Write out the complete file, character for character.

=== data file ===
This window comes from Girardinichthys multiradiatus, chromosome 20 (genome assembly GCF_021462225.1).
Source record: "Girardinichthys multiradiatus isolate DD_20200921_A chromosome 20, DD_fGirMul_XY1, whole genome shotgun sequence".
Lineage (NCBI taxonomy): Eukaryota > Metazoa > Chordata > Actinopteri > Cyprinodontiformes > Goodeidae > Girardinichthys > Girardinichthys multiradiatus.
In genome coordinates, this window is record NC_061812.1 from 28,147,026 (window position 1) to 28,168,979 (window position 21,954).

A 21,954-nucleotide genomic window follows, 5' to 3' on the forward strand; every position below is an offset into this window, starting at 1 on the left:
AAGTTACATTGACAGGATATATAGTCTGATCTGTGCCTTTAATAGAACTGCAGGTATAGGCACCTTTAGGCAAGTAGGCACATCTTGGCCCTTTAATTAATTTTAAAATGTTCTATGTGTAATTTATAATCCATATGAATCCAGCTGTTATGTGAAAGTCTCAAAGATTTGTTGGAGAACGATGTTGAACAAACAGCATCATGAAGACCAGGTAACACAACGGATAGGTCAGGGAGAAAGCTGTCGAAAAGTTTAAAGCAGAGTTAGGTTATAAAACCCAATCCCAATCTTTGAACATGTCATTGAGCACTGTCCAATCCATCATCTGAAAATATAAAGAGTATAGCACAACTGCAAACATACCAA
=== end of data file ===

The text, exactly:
This window comes from Girardinichthys multiradiatus, chromosome 20 (genome assembly GCF_021462225.1).
Source record: "Girardinichthys multiradiatus isolate DD_20200921_A chromosome 20, DD_fGirMul_XY1, whole genome shotgun sequence".
Lineage (NCBI taxonomy): Eukaryota > Metazoa > Chordata > Actinopteri > Cyprinodontiformes > Goodeidae > Girardinichthys > Girardinichthys multiradiatus.
In genome coordinates, this window is record NC_061812.1 from 28,147,026 (window position 1) to 28,168,979 (window position 21,954).

A 21,954-nucleotide genomic window follows, 5' to 3' on the forward strand; every position below is an offset into this window, starting at 1 on the left:
AAGTTACATTGACAGGATATATAGTCTGATCTGTGCCTTTAATAGAACTGCAGGTATAGGCACCTTTAGGCAAGTAGGCACATCTTGGCCCTTTAATTAATTTTAAAATGTTCTATGTGTAATTTATAATCCATATGAATCCAGCTGTTATGTGAAAGTCTCAAAGATTTGTTGGAGAACGATGTTGAACAAACAGCATCATGAAGACCAGGTAACACAACGGATAGGTCAGGGAGAAAGCTGTCGAAAAGTTTAAAGCAGAGTTAGGTTATAAAACCCAATCCCAATCTTTGAACATGTCATTGAGCACTGTCCAATCCATCATCTGAAAATATAAAGAGTATAGCACAACTGCAAACATACCAA